Total .NET XRef

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Optimized for Microsoft Visual Studio .NETTotal .NET XRef for Visual Studio Code Cross-Reference

Review: Understand Your Variables

Visual Studio Magazine, Andy Clark November 2003

Total .NET XRef

Total .NET XRef from FMS is a simple-cross referencing tool that helps you understand complex VB.NET and C# code. Cross-referencing tools show you where your source code uses variables and other code items. Total .NET XRef provides on-demand cross-referencing that integrates fully into VS.NET.

XRef's straightforward installation procedure adds a tool window to your projects that shows where your code references variables—including line number, file, namespace, class, member, and character position. It also previews the line where it locates the match and indicates the type of match. The tool window is completely dockable: You can close it when you're not using it and redisplay it from the Tools menu.

You simply highlight a variable, right-click on it, and select XRef to examine how your code uses it. Total .NET XRef then compiles a list showing every line that uses the variable and places the list in the tool window, where you can click on any line to see how you've used the variable throughout the project.

XRef doesn't do a simple search for the variable name. When you work with a simple search, you see all references to a given string value, and it's up to you to know which references are pertinent to your current problem. In contrast, XRef ensures you're examining the same data item. For example, if you do an XRef on a local variable named Counter, you see only the use of this local variable, not local variables by the same name in different methods or other items with the same name.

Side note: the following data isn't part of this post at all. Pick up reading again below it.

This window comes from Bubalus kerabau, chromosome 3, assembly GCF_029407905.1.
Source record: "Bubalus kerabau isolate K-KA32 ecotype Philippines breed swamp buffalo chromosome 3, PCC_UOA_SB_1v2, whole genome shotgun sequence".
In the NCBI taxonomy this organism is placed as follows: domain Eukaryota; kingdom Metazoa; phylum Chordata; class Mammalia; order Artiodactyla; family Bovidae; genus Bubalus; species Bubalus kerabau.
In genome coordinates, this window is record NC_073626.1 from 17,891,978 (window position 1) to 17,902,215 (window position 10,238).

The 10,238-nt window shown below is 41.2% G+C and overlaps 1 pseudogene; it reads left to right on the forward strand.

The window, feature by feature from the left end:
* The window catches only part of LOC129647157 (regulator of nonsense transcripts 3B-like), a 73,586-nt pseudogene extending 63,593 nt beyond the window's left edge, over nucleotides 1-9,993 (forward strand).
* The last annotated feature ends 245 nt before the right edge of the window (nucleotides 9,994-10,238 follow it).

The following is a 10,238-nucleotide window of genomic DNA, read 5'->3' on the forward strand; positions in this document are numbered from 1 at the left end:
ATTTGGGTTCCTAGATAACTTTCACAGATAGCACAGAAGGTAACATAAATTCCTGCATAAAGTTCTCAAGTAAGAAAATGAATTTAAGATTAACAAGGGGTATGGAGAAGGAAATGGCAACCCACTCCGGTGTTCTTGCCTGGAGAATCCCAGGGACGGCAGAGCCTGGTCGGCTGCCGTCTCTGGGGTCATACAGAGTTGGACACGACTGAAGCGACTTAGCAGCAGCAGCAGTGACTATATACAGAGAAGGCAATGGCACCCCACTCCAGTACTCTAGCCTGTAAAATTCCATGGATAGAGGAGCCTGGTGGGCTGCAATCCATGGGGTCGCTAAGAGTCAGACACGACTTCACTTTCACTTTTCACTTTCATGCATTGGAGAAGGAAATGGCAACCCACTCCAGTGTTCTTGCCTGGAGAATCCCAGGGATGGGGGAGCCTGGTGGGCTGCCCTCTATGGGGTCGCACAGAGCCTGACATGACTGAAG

Total .NET XRef also allows you to sort, group, and filter its results. It works with parameters, fields, properties, constructors, classes, modules, namespaces, operators, methods, and several other code elements in addition to variables. It includes an option for exporting a tool window to an HTML file for printing, but I was unable to get this feature to work.

A minor limitation of Total .NET XRef is it works only with a solution that compiles cleanly and only with one item at a time. It would be great if it could let you parse your solution completely and deliver an exhaustive cross-reference. Such an option would help you verify naming conventions and check for spelling errors. I found FMS' technical support to be competent, but a little slow.

A cross-referencing tool such as Total .NET XRef can be vital to supporting large, complex systems, and a lifesaver when you maintain other people's code. You can make changes with fewer unintended side effects when you can see every place where the code uses a data item. If you work with heavily used module-level variables or find yourself changing frequently used methods, XRef can help you avoid making serious mistakes.

About the Author

Andy Clark is a consultant with iGate Inc. in the Richmond, Va., area. He holds PMP, MCSD, and SJCP certifications. Reach him at

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